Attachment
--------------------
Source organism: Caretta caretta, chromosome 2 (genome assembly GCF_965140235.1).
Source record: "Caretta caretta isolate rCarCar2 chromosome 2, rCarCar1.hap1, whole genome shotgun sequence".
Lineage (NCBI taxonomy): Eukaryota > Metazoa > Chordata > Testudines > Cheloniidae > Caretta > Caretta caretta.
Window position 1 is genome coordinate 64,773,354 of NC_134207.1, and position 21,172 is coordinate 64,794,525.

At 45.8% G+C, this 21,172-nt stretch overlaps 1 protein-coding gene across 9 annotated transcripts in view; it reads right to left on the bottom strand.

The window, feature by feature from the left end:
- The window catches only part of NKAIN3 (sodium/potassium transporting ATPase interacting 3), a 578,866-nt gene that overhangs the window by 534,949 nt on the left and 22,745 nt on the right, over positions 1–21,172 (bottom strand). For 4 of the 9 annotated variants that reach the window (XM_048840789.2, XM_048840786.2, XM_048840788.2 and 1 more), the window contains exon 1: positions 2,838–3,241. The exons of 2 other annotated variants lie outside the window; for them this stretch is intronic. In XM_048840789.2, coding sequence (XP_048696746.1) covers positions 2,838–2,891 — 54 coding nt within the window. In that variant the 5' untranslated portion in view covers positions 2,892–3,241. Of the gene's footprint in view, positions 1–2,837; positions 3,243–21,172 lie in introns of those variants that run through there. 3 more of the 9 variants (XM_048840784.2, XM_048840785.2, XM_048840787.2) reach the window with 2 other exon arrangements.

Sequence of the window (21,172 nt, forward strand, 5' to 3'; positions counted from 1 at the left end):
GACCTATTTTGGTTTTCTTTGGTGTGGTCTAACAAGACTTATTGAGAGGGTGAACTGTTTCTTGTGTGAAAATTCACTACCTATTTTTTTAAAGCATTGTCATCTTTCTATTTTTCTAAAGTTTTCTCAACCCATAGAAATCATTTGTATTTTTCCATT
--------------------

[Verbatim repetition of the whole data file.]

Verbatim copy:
Source organism: Caretta caretta, chromosome 2 (genome assembly GCF_965140235.1).
Source record: "Caretta caretta isolate rCarCar2 chromosome 2, rCarCar1.hap1, whole genome shotgun sequence".
Lineage (NCBI taxonomy): Eukaryota > Metazoa > Chordata > Testudines > Cheloniidae > Caretta > Caretta caretta.
Window position 1 is genome coordinate 64,773,354 of NC_134207.1, and position 21,172 is coordinate 64,794,525.

At 45.8% G+C, this 21,172-nt stretch overlaps 1 protein-coding gene across 9 annotated transcripts in view; it reads right to left on the bottom strand.

The window, feature by feature from the left end:
- The window catches only part of NKAIN3 (sodium/potassium transporting ATPase interacting 3), a 578,866-nt gene that overhangs the window by 534,949 nt on the left and 22,745 nt on the right, over positions 1–21,172 (bottom strand). For 4 of the 9 annotated variants that reach the window (XM_048840789.2, XM_048840786.2, XM_048840788.2 and 1 more), the window contains exon 1: positions 2,838–3,241. The exons of 2 other annotated variants lie outside the window; for them this stretch is intronic. In XM_048840789.2, coding sequence (XP_048696746.1) covers positions 2,838–2,891 — 54 coding nt within the window. In that variant the 5' untranslated portion in view covers positions 2,892–3,241. Of the gene's footprint in view, positions 1–2,837; positions 3,243–21,172 lie in introns of those variants that run through there. 3 more of the 9 variants (XM_048840784.2, XM_048840785.2, XM_048840787.2) reach the window with 2 other exon arrangements.

Sequence of the window (21,172 nt, forward strand, 5' to 3'; positions counted from 1 at the left end):
GACCTATTTTGGTTTTCTTTGGTGTGGTCTAACAAGACTTATTGAGAGGGTGAACTGTTTCTTGTGTGAAAATTCACTACCTATTTTTTTAAAGCATTGTCATCTTTCTATTTTTCTAAAGTTTTCTCAACCCATAGAAATCATTTGTATTTTTCCATT